R-ONE is the innovating robot launched by Robocath, a Rouen start-up created in 2009, founded by radiologist Philippe Bencteux. His idea? To robotise catheterisation and so offer a machine that cardiologists can direct by remote control.
Published on 05/04/2018
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In particular, the robot has the capacity to reproduce human gestures a short distance from the operator, for use in coronary angioplasty. Undertaken by cardiologists, this operation necessitates the introduction of a catheter (or medical tube) in the patient’s veins, which are rendered visible thanks to the ‘lighting’ provided by X-rays. ‘‘Despite wearing a lead apron weighing 10 kilos, cardiologists are the medical professionals most exposed to radiation from the X-rays enabling them to see inside their patients’ bodies,’’ explains Philippe Bencteux. To combat the potentially highly damaging consequences of such exposure, such as cancer, musculoskeletal problems, or a high incidence of cataracts, our radiologist perfected the robot R-ONE, in order for doctors to be able to keep a safe distance from the source of the X-rays and from the operating table. As it’s able to mimic a medic’s gestures, ‘‘the robot is directed by the cardiologist, but a few metres from the patient, thanks to joysticks, and behind a lead-lined screen providing full protection.’’ The operation becomes simpler, easier and safer, benefiting the doctor’s concentration.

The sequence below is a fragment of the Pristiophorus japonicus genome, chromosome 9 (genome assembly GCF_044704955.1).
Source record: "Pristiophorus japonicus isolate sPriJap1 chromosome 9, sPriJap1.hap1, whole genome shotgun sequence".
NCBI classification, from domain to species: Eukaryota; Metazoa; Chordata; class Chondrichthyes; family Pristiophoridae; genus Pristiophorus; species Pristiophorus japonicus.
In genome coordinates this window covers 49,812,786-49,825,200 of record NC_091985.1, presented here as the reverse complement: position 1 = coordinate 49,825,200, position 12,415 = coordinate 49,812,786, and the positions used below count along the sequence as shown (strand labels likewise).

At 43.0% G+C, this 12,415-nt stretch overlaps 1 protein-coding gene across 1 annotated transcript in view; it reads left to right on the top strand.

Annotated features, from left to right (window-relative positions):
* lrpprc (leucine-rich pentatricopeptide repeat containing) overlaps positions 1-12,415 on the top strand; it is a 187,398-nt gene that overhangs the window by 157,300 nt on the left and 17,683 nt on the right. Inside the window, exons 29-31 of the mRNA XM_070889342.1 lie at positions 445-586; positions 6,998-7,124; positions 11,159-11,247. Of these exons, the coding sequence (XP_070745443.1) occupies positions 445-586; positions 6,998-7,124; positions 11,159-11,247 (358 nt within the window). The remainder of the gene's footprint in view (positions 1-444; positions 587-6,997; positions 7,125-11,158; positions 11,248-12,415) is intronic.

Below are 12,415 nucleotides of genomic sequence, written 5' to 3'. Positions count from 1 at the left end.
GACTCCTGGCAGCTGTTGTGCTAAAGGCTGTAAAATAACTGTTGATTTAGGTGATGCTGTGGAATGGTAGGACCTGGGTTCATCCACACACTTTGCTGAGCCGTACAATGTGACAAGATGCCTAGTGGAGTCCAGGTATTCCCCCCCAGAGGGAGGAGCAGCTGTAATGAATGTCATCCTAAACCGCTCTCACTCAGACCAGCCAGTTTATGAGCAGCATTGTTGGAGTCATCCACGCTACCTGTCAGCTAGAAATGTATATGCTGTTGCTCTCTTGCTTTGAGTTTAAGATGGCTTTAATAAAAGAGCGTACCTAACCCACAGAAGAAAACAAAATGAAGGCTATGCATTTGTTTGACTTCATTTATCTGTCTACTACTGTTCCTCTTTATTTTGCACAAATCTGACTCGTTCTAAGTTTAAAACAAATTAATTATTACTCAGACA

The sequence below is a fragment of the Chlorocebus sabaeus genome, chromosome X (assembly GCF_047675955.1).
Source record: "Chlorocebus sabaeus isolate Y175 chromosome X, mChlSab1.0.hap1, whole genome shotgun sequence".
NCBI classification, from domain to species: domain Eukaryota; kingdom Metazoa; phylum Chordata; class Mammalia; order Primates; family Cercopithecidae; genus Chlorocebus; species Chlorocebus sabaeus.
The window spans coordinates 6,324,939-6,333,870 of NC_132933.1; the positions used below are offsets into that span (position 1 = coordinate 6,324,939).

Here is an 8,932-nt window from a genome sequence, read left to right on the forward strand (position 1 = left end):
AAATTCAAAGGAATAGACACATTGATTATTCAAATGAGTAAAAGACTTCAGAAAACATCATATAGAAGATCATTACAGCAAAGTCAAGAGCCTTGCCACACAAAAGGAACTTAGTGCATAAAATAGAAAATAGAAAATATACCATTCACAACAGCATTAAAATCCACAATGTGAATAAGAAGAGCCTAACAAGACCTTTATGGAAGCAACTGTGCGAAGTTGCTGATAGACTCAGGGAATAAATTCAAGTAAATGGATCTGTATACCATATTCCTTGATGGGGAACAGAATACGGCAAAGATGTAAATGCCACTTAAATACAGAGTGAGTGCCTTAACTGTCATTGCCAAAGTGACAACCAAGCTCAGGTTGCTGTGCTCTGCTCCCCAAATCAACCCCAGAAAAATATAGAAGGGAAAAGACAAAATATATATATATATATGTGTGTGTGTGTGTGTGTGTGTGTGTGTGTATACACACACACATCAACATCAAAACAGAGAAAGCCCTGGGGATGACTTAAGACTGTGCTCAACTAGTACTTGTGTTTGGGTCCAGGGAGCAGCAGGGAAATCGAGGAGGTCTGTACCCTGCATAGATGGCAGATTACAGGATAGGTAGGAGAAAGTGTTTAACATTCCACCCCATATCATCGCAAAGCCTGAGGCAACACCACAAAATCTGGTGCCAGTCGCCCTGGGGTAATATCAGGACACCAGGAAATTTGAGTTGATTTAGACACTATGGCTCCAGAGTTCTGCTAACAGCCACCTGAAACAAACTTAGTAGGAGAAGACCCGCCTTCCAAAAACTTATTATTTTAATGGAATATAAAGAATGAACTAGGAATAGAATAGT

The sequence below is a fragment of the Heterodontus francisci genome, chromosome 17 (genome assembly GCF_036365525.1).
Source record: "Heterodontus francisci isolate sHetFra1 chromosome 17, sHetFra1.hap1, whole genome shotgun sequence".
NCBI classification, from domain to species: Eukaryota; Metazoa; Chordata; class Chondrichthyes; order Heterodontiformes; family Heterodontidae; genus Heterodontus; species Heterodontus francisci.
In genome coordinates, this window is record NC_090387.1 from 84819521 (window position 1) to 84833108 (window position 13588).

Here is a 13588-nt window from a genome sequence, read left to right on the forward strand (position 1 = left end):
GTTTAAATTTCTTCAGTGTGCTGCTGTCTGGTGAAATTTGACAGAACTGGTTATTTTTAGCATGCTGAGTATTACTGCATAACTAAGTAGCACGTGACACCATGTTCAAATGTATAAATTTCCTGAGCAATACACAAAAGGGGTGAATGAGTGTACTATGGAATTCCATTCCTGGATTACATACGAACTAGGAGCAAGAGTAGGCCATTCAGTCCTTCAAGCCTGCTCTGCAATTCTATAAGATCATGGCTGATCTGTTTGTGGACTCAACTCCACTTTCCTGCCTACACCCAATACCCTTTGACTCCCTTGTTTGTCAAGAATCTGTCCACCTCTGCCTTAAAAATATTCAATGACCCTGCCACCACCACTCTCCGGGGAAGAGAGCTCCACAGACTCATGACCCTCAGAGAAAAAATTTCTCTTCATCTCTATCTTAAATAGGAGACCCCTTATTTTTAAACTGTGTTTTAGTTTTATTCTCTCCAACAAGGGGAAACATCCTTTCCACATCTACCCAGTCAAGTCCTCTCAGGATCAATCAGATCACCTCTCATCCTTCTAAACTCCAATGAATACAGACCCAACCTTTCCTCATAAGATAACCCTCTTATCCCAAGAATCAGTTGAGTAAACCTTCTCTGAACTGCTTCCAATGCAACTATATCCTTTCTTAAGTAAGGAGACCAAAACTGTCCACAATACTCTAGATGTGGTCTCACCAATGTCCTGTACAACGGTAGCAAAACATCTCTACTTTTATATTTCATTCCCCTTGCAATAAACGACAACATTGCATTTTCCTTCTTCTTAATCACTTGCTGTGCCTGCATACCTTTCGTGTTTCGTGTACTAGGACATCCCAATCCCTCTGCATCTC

Robocath in brief :
- Rouen start-up founded in 2009, employing 26 staff. Linked to Normandy’s Medical Training Center (MTC), it has created R-ONE, a robot that’s unique in the world, operated remotely by cardiologists from a control station, using joysticks that can very closely mimic the movements of the human hand. This innovative technology is revolutionising medical practice and is proving of interest to cardiologists from around the world.
- It helps protect medics from X-rays and cut down on physical tiredness.
- Catheterisation is a medical actthat consists in introducing a medical device – the catheter – into the hollow tubular aperture of an organ. This operation necessitates the use of X-rays that can have serious consequences on doctors’ bodies.